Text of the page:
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Soak Away Your Worries
at Liard River Hot Springs

by Murray Lundberg

Originally posted on March 14, 1999, updated on April 6, 2017

    If you drive the Alaska Highway and don't spend some time in the pools at Liard River Hot Springs, you've missed one of Mother Nature's most sublime gifts to Northerners. Wonderful in the summer, the springs are beautiful beyond description in the winter. Three hours north of Fort Nelson, B.C., at Km 764.7 (Historic Mile 497), the hot springs should be a red-circled item on your circle tour map.

Soaking away your worries at Liard Hot Springs Liard Hot Springs in the fall.
Click to enlarge

 
    The water in the large pool at Liard Hot Spring, called Alpha Pool, remains at 42-52°C (108-126°F) year round. More comfortable temperatures are found farther away from the source. The pool has a wooden deck along one side, stairs down into the water, and changing rooms are just a couple of steps from the water. The pool empties via a small waterfall that has a bathing area below it.

    There is a seasonal day-use fee of $5 for adults, $3 for children or $10 for families.

    There used to be a second pool, Beta Pool, a half-mile beyond Alpha Pool, but it was closed several years ago. Beta Pool was a bit smaller and much deeper, and was a great place to escape summer crowds at the main pool. At the Beta Pool, rumour has it ( ) that despite signs stating that bathing suits must be worn, clothing was optional at times.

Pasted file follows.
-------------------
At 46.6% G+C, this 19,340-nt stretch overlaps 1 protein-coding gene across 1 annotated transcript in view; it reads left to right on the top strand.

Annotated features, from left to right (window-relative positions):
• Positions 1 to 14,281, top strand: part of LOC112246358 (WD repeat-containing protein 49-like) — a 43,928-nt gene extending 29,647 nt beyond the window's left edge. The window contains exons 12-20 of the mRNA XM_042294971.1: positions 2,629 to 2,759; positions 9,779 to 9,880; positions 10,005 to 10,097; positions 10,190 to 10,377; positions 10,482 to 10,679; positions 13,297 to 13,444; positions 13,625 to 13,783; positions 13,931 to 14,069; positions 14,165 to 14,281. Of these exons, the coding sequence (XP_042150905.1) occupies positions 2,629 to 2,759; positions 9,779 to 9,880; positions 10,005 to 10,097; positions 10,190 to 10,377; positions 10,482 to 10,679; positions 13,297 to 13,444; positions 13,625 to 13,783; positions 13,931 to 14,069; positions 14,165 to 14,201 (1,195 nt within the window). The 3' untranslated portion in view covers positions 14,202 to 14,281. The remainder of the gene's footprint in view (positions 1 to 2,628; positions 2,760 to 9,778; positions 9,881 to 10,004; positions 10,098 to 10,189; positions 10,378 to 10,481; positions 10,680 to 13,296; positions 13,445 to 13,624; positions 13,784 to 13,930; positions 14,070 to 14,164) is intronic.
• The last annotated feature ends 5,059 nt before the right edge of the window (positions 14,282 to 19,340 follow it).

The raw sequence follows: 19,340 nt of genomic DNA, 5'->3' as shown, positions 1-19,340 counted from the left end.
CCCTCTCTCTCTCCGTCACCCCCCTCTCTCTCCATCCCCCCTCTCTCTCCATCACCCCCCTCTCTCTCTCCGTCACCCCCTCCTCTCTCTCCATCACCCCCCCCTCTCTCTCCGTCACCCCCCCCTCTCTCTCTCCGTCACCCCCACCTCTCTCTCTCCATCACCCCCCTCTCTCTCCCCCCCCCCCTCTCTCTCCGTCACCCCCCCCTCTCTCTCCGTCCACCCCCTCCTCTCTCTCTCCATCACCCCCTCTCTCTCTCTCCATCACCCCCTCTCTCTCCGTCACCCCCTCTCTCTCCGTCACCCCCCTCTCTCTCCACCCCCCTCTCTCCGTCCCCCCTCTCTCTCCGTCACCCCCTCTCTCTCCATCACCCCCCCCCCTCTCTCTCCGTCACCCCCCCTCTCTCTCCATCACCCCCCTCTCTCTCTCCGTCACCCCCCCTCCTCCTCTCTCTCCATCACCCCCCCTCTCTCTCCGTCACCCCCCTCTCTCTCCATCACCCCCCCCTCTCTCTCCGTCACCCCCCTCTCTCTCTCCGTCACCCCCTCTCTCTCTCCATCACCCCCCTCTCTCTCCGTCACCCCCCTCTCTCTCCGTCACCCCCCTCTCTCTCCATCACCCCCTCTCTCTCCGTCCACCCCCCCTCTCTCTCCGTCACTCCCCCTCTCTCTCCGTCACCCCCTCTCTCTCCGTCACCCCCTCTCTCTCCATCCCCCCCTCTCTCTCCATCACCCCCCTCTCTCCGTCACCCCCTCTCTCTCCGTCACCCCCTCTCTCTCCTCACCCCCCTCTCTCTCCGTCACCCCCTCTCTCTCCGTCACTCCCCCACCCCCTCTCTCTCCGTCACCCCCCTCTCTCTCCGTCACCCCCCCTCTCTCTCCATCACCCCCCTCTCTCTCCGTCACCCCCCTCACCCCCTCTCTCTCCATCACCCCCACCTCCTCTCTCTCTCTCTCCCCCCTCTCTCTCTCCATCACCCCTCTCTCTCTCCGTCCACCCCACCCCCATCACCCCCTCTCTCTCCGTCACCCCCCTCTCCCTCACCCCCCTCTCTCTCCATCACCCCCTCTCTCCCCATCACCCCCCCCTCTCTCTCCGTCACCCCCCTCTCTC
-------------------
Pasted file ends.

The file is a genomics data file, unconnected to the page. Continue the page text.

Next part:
Beyond today's pool, a short side trail takes you to the Hanging Gardens, a series of terraces with lush vegetation.

The beauty of Liard Hot Springs at Christmas Liard Hot Springs makes a unique Christmas vacation spot.
Click to enlarge

 
    Ever since the area first became heavily used, during the construction of the highway, this region has been of significant importance in terms of land-use planning. Liard River Hot Springs Provincial Park now provides 53 campsites, picnic tables, toilets and drinking water. The Liard River Corridor, of which the springs are a focal point, is an area of 90,450 hectares (223,000 acres) that has been recognized for the importance of its archaeological sites, fossils, old growth spruce, high population of grizzly and wood bison, and sites which show evidence of Native and fur trading activities dating back to the early 1800s.

    Across the highway from the springs is the Liard Hotsprings Lodge (formerly Trapper Ray's) - this log structure has fuel, 12 rooms in the lodge and 25 RV sites, and is open year-round (phone 250-776-7349). As Trapper Ray's, the lodge was well-known mostly due to Ray's campaign to save the Northern Woolly Spiders (Undertoilet Seaterus) - I'm no "spiderologist", but the ones pinned to the wall looked rather like cotton balls with pipe-cleaner legs! Buying a pin was said to help set up a Wooly Spider Refuge nearby.

    A half-mile south is the site of Liard River Lodge, one of the original highway lodges, located on a spectacular bluff above the river. It closed in 1999, and burned in the summer of 2015.

    For notes on what else to expect along the Alaska Highway, we have posted a mile-by-mile photo album with over 100 photos of the highway shot in all seasons.














Linked below are photojournals and a video from some of my recent visits to the hot springs: